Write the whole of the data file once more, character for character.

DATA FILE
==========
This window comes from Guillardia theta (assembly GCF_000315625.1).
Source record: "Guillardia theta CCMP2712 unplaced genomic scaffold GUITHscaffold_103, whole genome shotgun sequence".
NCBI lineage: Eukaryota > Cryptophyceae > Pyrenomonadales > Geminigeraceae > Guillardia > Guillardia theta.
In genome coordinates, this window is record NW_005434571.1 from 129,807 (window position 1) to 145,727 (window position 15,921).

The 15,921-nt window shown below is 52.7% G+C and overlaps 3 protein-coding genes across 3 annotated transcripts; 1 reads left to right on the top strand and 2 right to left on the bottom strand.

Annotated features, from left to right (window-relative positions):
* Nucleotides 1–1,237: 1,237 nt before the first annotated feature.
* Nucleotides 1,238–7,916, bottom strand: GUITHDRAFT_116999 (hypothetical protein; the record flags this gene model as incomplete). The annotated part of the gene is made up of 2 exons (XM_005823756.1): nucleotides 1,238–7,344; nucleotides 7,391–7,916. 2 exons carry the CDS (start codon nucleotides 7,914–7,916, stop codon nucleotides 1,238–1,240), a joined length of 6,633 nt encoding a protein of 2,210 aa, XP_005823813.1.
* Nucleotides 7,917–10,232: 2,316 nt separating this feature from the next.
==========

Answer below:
This window comes from Guillardia theta (assembly GCF_000315625.1).
Source record: "Guillardia theta CCMP2712 unplaced genomic scaffold GUITHscaffold_103, whole genome shotgun sequence".
NCBI lineage: Eukaryota > Cryptophyceae > Pyrenomonadales > Geminigeraceae > Guillardia > Guillardia theta.
In genome coordinates, this window is record NW_005434571.1 from 129,807 (window position 1) to 145,727 (window position 15,921).

The 15,921-nt window shown below is 52.7% G+C and overlaps 3 protein-coding genes across 3 annotated transcripts; 1 reads left to right on the top strand and 2 right to left on the bottom strand.

Annotated features, from left to right (window-relative positions):
* Nucleotides 1–1,237: 1,237 nt before the first annotated feature.
* Nucleotides 1,238–7,916, bottom strand: GUITHDRAFT_116999 (hypothetical protein; the record flags this gene model as incomplete). The annotated part of the gene is made up of 2 exons (XM_005823756.1): nucleotides 1,238–7,344; nucleotides 7,391–7,916. 2 exons carry the CDS (start codon nucleotides 7,914–7,916, stop codon nucleotides 1,238–1,240), a joined length of 6,633 nt encoding a protein of 2,210 aa, XP_005823813.1.
* Nucleotides 7,917–10,232: 2,316 nt separating this feature from the next.